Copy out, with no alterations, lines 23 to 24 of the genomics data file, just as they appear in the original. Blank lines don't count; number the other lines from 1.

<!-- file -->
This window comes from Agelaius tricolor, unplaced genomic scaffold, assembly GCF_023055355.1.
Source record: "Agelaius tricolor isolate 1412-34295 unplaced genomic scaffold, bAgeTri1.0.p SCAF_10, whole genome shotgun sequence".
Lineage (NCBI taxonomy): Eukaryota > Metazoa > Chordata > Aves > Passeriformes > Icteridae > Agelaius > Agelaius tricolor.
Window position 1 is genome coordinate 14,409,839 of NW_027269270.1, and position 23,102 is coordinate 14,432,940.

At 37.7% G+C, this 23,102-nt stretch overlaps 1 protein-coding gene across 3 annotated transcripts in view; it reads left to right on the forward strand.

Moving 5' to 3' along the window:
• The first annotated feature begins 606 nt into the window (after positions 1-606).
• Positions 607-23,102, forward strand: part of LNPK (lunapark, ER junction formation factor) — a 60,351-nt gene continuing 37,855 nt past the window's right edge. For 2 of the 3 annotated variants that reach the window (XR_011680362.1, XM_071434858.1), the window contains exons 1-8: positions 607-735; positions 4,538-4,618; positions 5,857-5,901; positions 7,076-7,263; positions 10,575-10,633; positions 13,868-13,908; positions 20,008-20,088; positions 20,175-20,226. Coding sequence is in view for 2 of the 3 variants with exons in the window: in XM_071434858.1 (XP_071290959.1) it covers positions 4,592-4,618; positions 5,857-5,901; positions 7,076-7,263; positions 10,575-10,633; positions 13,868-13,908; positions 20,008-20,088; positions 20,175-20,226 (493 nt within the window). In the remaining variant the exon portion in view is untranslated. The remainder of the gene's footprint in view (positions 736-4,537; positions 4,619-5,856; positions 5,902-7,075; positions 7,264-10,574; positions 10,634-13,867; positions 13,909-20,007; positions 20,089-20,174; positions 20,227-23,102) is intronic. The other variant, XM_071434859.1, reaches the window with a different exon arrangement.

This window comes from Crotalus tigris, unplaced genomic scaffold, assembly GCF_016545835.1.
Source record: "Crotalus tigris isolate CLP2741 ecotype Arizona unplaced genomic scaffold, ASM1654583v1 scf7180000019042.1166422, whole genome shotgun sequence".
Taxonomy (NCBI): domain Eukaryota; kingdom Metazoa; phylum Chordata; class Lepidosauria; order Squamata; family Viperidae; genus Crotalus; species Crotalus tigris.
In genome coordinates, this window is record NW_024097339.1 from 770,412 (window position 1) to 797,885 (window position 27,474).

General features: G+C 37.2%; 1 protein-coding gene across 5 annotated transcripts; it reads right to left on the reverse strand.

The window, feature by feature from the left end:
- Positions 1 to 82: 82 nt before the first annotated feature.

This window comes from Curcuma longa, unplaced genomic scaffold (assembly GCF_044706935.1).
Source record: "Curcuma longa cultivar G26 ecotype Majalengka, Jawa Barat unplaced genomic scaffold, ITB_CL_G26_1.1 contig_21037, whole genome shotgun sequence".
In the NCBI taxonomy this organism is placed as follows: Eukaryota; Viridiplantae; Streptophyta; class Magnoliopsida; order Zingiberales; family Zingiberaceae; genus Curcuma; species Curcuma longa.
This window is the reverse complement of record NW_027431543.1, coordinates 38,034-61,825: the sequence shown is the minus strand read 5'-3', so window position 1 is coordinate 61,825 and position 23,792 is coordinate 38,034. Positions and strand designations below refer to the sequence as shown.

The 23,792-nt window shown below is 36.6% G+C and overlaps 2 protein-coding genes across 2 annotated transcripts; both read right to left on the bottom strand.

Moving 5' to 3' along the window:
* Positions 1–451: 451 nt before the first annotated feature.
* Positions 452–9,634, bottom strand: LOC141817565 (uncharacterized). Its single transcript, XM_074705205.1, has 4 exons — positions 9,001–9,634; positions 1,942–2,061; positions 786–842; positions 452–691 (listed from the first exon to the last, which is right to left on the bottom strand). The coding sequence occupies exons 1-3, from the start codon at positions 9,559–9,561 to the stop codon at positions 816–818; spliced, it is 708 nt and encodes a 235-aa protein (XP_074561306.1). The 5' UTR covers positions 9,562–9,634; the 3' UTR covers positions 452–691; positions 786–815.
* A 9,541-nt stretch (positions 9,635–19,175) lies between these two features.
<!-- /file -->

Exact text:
* Positions 452–9,634, bottom strand: LOC141817565 (uncharacterized). Its single transcript, XM_074705205.1, has 4 exons — positions 9,001–9,634; positions 1,942–2,061; positions 786–842; positions 452–691 (listed from the first exon to the last, which is right to left on the bottom strand). The coding sequence occupies exons 1-3, from the start codon at positions 9,559–9,561 to the stop codon at positions 816–818; spliced, it is 708 nt and encodes a 235-aa protein (XP_074561306.1). The 5' UTR covers positions 9,562–9,634; the 3' UTR covers positions 452–691; positions 786–815.
* A 9,541-nt stretch (positions 9,635–19,175) lies between these two features.